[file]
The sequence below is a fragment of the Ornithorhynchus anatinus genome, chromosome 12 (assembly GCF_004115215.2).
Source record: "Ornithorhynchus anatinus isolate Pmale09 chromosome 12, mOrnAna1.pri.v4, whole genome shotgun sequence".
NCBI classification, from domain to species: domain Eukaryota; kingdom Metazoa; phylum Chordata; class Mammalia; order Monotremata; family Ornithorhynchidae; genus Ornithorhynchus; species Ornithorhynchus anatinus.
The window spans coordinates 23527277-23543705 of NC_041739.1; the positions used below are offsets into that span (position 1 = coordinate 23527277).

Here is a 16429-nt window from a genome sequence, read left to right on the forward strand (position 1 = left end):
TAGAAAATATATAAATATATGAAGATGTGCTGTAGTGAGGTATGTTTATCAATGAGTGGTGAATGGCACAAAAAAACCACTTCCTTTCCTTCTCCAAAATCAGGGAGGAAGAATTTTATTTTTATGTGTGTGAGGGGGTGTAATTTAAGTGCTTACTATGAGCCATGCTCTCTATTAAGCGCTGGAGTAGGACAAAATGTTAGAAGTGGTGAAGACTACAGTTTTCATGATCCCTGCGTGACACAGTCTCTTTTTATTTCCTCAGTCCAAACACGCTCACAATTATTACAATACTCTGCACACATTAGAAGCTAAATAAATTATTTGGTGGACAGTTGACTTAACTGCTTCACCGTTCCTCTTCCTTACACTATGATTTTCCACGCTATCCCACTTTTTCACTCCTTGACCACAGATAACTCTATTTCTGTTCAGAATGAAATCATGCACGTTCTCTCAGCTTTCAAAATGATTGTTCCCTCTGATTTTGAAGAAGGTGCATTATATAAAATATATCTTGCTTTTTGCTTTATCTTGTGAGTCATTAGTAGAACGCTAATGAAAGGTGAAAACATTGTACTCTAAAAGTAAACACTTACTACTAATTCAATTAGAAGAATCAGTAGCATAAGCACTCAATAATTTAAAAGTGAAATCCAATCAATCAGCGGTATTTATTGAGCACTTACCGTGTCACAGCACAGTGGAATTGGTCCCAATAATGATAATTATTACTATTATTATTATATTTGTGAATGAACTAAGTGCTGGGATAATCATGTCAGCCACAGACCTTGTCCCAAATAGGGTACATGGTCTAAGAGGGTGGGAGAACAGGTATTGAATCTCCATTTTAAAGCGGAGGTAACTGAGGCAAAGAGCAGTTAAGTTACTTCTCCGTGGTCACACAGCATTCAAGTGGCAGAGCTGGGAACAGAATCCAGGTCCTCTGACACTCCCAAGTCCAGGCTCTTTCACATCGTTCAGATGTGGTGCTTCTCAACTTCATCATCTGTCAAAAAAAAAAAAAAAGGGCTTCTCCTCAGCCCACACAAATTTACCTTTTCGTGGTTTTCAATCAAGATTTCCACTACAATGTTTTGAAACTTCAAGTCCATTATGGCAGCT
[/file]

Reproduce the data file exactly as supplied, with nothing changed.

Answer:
The sequence below is a fragment of the Ornithorhynchus anatinus genome, chromosome 12 (assembly GCF_004115215.2).
Source record: "Ornithorhynchus anatinus isolate Pmale09 chromosome 12, mOrnAna1.pri.v4, whole genome shotgun sequence".
NCBI classification, from domain to species: domain Eukaryota; kingdom Metazoa; phylum Chordata; class Mammalia; order Monotremata; family Ornithorhynchidae; genus Ornithorhynchus; species Ornithorhynchus anatinus.
The window spans coordinates 23527277-23543705 of NC_041739.1; the positions used below are offsets into that span (position 1 = coordinate 23527277).

Here is a 16429-nt window from a genome sequence, read left to right on the forward strand (position 1 = left end):
TAGAAAATATATAAATATATGAAGATGTGCTGTAGTGAGGTATGTTTATCAATGAGTGGTGAATGGCACAAAAAAACCACTTCCTTTCCTTCTCCAAAATCAGGGAGGAAGAATTTTATTTTTATGTGTGTGAGGGGGTGTAATTTAAGTGCTTACTATGAGCCATGCTCTCTATTAAGCGCTGGAGTAGGACAAAATGTTAGAAGTGGTGAAGACTACAGTTTTCATGATCCCTGCGTGACACAGTCTCTTTTTATTTCCTCAGTCCAAACACGCTCACAATTATTACAATACTCTGCACACATTAGAAGCTAAATAAATTATTTGGTGGACAGTTGACTTAACTGCTTCACCGTTCCTCTTCCTTACACTATGATTTTCCACGCTATCCCACTTTTTCACTCCTTGACCACAGATAACTCTATTTCTGTTCAGAATGAAATCATGCACGTTCTCTCAGCTTTCAAAATGATTGTTCCCTCTGATTTTGAAGAAGGTGCATTATATAAAATATATCTTGCTTTTTGCTTTATCTTGTGAGTCATTAGTAGAACGCTAATGAAAGGTGAAAACATTGTACTCTAAAAGTAAACACTTACTACTAATTCAATTAGAAGAATCAGTAGCATAAGCACTCAATAATTTAAAAGTGAAATCCAATCAATCAGCGGTATTTATTGAGCACTTACCGTGTCACAGCACAGTGGAATTGGTCCCAATAATGATAATTATTACTATTATTATTATATTTGTGAATGAACTAAGTGCTGGGATAATCATGTCAGCCACAGACCTTGTCCCAAATAGGGTACATGGTCTAAGAGGGTGGGAGAACAGGTATTGAATCTCCATTTTAAAGCGGAGGTAACTGAGGCAAAGAGCAGTTAAGTTACTTCTCCGTGGTCACACAGCATTCAAGTGGCAGAGCTGGGAACAGAATCCAGGTCCTCTGACACTCCCAAGTCCAGGCTCTTTCACATCGTTCAGATGTGGTGCTTCTCAACTTCATCATCTGTCAAAAAAAAAAAAAAAGGGCTTCTCCTCAGCCCACACAAATTTACCTTTTCGTGGTTTTCAATCAAGATTTCCACTACAATGTTTTGAAACTTCAAGTCCATTATGGCAGCT